Waite applauds passing of credit report legislation
OPPOSITION SPOKESMAN on Education Senator Basil Waite is hailing the passage of credit reporting legislation, saying it will pave the way for many Jamaican students to better finance their education.
Speaking during the debate on the bill in the Senate on Friday, Waite said many students have been unable to access funding from the Students' Loan Bureau (SLB) because they were unable to secure guarantors. The state-run SLB requires that all loans be secured by two guarantors.
"Many Jamaican young people will not apply to the Students' Loan Bureau and will not peruse tertiary education because of the level of debt that they will get themselves into and because they cannot find guarantors," Waite said.
His intervention in the debate was marked by a tiff with President of the Senate Oswald Harding who questioned the link between the SLB and the debate on the credit reporting bill, which now allows for the establishment of a database to track people's use of credit and the faithfulness in repaying.
Waite told the Senate that credit bureaus will allow students to guarantee their own loans.
"What I am suggesting is that we do everything we can to make credit bureaus start operating in the very near term, in time for the next academic year," he said.
When the House of Represen-tatives debated the bill in February, Education Minister Andrew Holness said credit reporting could help to reduce the delinquency rate of SLB borrowers.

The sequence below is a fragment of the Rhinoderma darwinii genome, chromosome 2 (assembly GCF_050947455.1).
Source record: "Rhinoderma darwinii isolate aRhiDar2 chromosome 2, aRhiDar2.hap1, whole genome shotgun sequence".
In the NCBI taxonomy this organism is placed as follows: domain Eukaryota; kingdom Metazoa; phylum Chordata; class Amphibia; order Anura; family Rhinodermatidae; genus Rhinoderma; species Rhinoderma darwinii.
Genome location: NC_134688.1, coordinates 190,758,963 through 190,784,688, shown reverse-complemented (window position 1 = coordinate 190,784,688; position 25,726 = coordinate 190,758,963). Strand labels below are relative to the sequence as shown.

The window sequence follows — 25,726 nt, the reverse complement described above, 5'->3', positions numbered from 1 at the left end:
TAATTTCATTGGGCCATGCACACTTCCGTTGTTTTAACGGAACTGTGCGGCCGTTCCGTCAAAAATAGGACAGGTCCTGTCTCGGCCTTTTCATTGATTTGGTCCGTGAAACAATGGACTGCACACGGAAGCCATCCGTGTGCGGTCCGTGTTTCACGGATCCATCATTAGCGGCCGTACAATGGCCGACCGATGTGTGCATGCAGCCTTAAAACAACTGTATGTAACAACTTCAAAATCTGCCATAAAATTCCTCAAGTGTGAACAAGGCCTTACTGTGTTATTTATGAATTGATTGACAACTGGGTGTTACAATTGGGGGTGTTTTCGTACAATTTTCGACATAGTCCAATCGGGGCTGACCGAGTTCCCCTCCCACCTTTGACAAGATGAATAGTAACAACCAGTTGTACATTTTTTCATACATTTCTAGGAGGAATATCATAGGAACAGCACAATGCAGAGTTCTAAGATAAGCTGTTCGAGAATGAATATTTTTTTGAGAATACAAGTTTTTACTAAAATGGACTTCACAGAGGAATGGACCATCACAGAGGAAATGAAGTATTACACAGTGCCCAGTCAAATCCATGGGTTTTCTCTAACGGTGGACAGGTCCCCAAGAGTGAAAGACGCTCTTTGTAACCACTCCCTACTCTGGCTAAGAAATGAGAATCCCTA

"As the legislation evolves and the markets begin to merge, you will find that students who got their loans here and migrate and don't repay, their credit ratings in other jurisdictions may be also affected," Holness argued. He told Parliament that Government intends to make it easier for persons to access loans and that customers must find it difficult to default on their loans.
"Once we have reached that stage in the market, then interest rates will begin to fall," Holness said.
On Friday, Waite urged that the SLB abolish the need for guarantors as soon as credit bureaus start operating.
"You will be able to track the loan of the students and that student will know that if they don't repay the loan then it is going to affect their credit rating and their ability to participate in the financial sector," Waite said.
Meanwhile, data provided by the SLB indicates that the number of persons being denied loans has decreased drastically from 1,090 in 2003 to 44 in 2009.
Analisa Downes, the director of communications at the SLB, in responding to queries from The Gleaner late last year indicated that there was no data to indicate whether loans have been denied because of their inability to secure guarantors.
"There are no figures to represent this as loans cannot be denied based on a lack of guarantor simply because the forms need to be completed ( i.e. all fields must be completed with the relevant information (e.g. guarantor names and information) in order for evaluation to take place. If loans are declined it would not be as a result of lack of guarantor," Downes said.
In his contribution on Friday, Waite said more than 9,000 students applied to the SLB last year and approximately 1,500 of them were not approved for various reasons, but one of the major causes for that was the fact that they could not find guarantors.
"Many hundreds of Jamaican young people were unable to get a student loan to pursue their tertiary education because they could not find anybody to guarantee their student's loan," he said.
SLB loan applications declined 2000-09
Year Declined %Decline
2000787 14.072001620 11.182002799 12.6520031,090 15.502004659 10.392005293 4.562006698 10.53200782 1.25200842 0.56200944 0.51
Source: The Students' Loan Bureau